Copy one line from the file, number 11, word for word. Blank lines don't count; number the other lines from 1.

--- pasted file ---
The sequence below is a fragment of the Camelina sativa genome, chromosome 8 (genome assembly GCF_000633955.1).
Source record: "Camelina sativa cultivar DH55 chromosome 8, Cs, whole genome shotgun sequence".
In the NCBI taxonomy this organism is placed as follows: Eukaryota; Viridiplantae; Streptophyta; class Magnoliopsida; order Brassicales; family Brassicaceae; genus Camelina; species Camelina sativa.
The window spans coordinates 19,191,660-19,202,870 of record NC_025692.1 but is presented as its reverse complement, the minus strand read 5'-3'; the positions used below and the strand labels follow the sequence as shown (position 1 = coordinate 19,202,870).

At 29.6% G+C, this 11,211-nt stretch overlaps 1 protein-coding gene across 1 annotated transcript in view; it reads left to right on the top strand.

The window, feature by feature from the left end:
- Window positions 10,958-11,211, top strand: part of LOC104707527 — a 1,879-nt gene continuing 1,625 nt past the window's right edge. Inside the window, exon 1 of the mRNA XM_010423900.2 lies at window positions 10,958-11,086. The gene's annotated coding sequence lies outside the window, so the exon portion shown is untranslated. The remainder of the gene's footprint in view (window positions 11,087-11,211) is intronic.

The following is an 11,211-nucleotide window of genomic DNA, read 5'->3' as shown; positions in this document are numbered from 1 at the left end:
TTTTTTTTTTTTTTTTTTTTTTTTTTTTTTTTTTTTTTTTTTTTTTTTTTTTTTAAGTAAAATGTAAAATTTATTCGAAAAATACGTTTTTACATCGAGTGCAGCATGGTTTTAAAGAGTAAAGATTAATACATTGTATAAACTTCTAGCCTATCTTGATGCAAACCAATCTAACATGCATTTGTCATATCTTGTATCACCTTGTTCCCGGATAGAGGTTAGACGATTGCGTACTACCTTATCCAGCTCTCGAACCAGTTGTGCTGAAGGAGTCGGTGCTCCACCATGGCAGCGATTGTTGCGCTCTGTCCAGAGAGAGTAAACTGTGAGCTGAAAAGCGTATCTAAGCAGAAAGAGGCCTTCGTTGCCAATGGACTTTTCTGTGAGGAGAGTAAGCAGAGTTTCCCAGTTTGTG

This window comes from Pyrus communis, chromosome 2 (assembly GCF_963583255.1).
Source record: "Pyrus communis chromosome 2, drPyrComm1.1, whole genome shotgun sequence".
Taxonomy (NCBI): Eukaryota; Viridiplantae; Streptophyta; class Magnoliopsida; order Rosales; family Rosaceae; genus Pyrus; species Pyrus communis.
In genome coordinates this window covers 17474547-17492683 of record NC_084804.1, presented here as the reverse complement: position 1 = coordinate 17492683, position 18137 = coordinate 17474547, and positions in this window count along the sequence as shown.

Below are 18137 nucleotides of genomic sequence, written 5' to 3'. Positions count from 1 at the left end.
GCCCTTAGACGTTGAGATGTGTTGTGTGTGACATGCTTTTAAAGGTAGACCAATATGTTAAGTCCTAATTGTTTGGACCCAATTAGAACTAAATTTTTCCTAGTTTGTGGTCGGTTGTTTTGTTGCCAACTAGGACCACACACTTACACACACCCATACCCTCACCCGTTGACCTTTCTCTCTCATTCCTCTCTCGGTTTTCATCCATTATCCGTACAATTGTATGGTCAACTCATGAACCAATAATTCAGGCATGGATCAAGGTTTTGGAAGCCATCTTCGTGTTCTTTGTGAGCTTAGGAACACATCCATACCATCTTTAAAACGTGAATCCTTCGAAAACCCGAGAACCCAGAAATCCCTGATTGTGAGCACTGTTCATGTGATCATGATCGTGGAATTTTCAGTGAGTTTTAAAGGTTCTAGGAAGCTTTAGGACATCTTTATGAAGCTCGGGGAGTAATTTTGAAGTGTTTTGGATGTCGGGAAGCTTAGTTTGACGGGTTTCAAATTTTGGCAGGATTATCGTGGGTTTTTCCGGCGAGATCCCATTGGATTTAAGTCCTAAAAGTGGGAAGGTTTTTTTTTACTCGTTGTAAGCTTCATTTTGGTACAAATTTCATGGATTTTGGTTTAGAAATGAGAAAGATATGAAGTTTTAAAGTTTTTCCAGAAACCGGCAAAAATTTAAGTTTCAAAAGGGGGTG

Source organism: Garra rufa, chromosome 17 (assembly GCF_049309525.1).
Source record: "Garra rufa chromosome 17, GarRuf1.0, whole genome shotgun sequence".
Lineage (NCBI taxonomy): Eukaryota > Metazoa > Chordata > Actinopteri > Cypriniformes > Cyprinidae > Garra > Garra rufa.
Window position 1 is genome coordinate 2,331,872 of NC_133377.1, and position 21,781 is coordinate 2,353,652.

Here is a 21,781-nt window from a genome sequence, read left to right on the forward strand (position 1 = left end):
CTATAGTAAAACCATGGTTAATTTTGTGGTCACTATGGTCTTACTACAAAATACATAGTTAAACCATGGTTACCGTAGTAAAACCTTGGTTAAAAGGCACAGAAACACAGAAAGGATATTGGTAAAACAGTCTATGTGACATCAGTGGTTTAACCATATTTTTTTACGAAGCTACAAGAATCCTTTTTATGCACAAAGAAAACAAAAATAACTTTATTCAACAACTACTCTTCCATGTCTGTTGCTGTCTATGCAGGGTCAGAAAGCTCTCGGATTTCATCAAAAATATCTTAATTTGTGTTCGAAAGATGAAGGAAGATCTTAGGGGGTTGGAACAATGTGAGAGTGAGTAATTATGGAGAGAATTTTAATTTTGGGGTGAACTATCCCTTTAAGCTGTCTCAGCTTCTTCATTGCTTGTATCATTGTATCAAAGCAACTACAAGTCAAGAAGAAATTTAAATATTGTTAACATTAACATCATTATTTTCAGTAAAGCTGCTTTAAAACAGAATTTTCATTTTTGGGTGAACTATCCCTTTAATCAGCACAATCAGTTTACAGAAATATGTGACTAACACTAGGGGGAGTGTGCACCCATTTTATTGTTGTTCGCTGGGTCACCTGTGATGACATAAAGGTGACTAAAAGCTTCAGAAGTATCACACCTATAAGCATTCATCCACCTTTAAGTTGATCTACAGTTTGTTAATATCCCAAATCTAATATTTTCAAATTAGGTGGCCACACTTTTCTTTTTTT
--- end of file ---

Source record: "Pyrus communis chromosome 2, drPyrComm1.1, whole genome shotgun sequence".